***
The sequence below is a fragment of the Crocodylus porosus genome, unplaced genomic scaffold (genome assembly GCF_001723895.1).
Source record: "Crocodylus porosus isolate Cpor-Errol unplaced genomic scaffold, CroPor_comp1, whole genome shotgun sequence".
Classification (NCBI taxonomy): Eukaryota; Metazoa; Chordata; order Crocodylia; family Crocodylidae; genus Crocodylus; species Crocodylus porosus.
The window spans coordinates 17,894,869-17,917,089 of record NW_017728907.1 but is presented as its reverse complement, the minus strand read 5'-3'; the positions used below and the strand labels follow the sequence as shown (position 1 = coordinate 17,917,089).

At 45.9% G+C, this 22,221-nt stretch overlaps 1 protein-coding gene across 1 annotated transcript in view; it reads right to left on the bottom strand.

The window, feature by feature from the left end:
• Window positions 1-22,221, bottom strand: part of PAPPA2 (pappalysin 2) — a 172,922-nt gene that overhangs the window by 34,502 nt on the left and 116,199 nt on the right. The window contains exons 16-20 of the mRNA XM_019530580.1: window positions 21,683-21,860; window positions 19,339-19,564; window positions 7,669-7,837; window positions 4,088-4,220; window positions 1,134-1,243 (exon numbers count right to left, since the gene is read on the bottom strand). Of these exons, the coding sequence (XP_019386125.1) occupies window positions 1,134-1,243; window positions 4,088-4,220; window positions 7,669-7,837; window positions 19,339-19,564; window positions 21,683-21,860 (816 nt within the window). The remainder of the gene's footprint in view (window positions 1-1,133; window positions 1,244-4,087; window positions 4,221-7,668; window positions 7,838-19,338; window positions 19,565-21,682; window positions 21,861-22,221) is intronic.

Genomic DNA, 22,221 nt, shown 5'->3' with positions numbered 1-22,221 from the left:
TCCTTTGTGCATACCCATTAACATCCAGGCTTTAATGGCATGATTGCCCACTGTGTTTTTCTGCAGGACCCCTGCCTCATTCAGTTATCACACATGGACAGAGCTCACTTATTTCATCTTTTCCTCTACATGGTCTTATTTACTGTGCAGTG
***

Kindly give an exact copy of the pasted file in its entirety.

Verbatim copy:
The sequence below is a fragment of the Crocodylus porosus genome, unplaced genomic scaffold (genome assembly GCF_001723895.1).
Source record: "Crocodylus porosus isolate Cpor-Errol unplaced genomic scaffold, CroPor_comp1, whole genome shotgun sequence".
Classification (NCBI taxonomy): Eukaryota; Metazoa; Chordata; order Crocodylia; family Crocodylidae; genus Crocodylus; species Crocodylus porosus.
The window spans coordinates 17,894,869-17,917,089 of record NW_017728907.1 but is presented as its reverse complement, the minus strand read 5'-3'; the positions used below and the strand labels follow the sequence as shown (position 1 = coordinate 17,917,089).

At 45.9% G+C, this 22,221-nt stretch overlaps 1 protein-coding gene across 1 annotated transcript in view; it reads right to left on the bottom strand.

The window, feature by feature from the left end:
• Window positions 1-22,221, bottom strand: part of PAPPA2 (pappalysin 2) — a 172,922-nt gene that overhangs the window by 34,502 nt on the left and 116,199 nt on the right. The window contains exons 16-20 of the mRNA XM_019530580.1: window positions 21,683-21,860; window positions 19,339-19,564; window positions 7,669-7,837; window positions 4,088-4,220; window positions 1,134-1,243 (exon numbers count right to left, since the gene is read on the bottom strand). Of these exons, the coding sequence (XP_019386125.1) occupies window positions 1,134-1,243; window positions 4,088-4,220; window positions 7,669-7,837; window positions 19,339-19,564; window positions 21,683-21,860 (816 nt within the window). The remainder of the gene's footprint in view (window positions 1-1,133; window positions 1,244-4,087; window positions 4,221-7,668; window positions 7,838-19,338; window positions 19,565-21,682; window positions 21,861-22,221) is intronic.

Genomic DNA, 22,221 nt, shown 5'->3' with positions numbered 1-22,221 from the left:
TCCTTTGTGCATACCCATTAACATCCAGGCTTTAATGGCATGATTGCCCACTGTGTTTTTCTGCAGGACCCCTGCCTCATTCAGTTATCACACATGGACAGAGCTCACTTATTTCATCTTTTCCTCTACATGGTCTTATTTACTGTGCAGTG